Statement of Melanie King, regarding her further research into war ghosts. Statement recorded direct from subject.

Statement[edit | edit source]

Melanie King believes she has found something that is more real than her normal ghost stories and she has wounds from a 1940s surgical scalpel to prove it. Further, she suspects some sort of grand conspiracy with other ghost hunters, who do not go to specific places without even realising it.

Ghost Hunt UK struggled after Aldershot, Sarah Baldwin disappeared, and Melanie could not stop thinking about the creature that attacked her. Over the next year the team stopped turning up to shoots and everyone eventually quit until Melanie was the only person left. She returned to the Cambridge Military hospital, but found nothing. 

She started looking into anywhere with military history and started to notice a pattern with what ghost hunters were finding: similar patterns and results, but what Melanie experienced with Sarah Baldwin was different.

She started looking for places that ghost hunters would not go, usually without realising it. Her friends started to distance themselves from her, almost as though they sensed she was crossing some unspoken line. After a really deep dig into some less reputable sites, she started to find some cases which she believed to be real: ones which lacked narrative or any guess at an explanation.

One such story was from someone who worked for the CF Booth Scrap Metal and Recycling Yard in Rotherham. The anonymous writer said that there was an extremely old carriage which never came up to be scrapped, none of his colleagues could explain why it was not being scrapped, but every time he walked past the carriage he smelt the metallic scent of blood.

Melanie made arrangements to stay with family in Sheffield. The security around the scrap yard was intense, but Melanie was able to sneak in after a few nights of watching. After several minutes, she smelt blood on the wind. She followed the scent and found the featureless box car with a boxed roof, a sliding door, and peeling olive paint.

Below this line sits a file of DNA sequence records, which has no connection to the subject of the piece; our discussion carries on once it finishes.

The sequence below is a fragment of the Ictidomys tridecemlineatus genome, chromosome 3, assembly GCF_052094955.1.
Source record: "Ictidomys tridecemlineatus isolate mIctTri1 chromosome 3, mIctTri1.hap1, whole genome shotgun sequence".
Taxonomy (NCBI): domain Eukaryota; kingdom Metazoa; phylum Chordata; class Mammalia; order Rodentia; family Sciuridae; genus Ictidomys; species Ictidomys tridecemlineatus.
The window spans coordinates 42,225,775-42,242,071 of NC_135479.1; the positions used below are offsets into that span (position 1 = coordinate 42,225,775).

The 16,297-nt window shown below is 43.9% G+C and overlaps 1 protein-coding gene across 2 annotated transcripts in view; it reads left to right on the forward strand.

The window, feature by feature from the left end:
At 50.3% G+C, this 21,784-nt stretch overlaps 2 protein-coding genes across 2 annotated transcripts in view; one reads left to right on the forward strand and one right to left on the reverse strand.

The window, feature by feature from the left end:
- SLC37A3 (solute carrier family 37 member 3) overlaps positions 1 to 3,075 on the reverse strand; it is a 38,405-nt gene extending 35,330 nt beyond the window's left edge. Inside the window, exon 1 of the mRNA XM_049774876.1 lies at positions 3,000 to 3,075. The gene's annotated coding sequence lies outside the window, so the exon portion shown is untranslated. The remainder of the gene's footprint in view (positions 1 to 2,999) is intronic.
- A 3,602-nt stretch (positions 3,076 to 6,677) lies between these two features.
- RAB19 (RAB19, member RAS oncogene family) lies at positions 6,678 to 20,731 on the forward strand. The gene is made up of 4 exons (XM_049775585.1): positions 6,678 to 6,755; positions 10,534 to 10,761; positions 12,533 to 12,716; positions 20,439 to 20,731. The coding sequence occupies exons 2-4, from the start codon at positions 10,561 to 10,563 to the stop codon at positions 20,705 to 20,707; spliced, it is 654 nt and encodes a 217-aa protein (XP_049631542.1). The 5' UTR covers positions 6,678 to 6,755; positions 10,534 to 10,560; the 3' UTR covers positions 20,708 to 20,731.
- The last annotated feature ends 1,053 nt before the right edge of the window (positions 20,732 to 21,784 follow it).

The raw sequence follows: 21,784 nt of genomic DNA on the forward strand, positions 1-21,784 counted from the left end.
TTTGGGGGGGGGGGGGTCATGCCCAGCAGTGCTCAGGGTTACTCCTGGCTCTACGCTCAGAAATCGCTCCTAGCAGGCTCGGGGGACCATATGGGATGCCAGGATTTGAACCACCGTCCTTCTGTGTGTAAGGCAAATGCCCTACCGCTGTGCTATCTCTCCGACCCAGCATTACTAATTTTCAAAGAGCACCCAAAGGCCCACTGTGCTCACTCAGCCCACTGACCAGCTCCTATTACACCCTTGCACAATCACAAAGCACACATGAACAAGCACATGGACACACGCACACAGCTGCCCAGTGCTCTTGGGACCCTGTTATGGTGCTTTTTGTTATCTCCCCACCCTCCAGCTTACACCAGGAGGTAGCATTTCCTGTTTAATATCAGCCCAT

The carriage felt heavier than it should have been. She approached the sliding door and spotted a serial number, making a note of it. As she opened the sliding door, blood streamed out. Inside was a hospital gurney with a twitching body in a white bag with black stains at the bottom. Suddenly, someone charged from the shadows and started to plunge a scalpel into the body. The man was in his twenties wearing a white arm band with a red cross and his eyes did not look human. He charged at her without warning and sliced her arm. 

The security arrived as she screamed and dragged her away. She started screaming about ghosts and knives and was filmed by a passing dog walker, which totally destroyed her remaining credibility.

When the charges had been dropped, she came to the Archives to do some research with the serial number. The carriage was from World War 2, the 11th U.S. army hospital train operating in the European theatre operating since August 1944. The train crashed in April 1945, which killed 5 crew and injured 14. There were no patients on board, officially, and only one of the cars avoided derailment.

The most detailed report of the crash was from William W. Hay, who later became a noted occultist. Most of his books were heavily edited but the Archives had original copies. Using these unedited books, Melanie found that William Hay had served on the carriage as an engineer, writing a passage about savagery. He wrote that, over time, people who are witness to savagery become more savage themselves. The smell of blood can cause some people to commit unspeakable violence. Hay saw this urge for savagery in the eyes of a young medic aboard the carriage and sympathizes with those who crashed the train intentionally rather than risk the rampaging medic. In the infirmary at Amritsar, he saw two dozen men tearing each other apart over the savagery they had inflicted. He comes to the conclusion that violence (inflicted, received or even witnessed) can not just injure the body or the mind but the soul itself.

Melanie is going to India to find out more information and wanted to make a statement before she left, in case she does not come back. She says that she would like to see Sasha and the two argue about who brought Melanie to the office, with the ghost hunter thinking that John is trying to mislead her.

Supplemental[edit | edit source]

John has not followed up on Melanie's statement because he is concerned about what she said about Sasha. He wonders why Melanie said she was not Sasha, and now he has an idea of where to start with Gertrude's tapes.

Continuity[edit | edit source]

This section contains information from later episodes of The Magnus Archives and may contain major spoilers for the setting and plot. Continue at your own risk.

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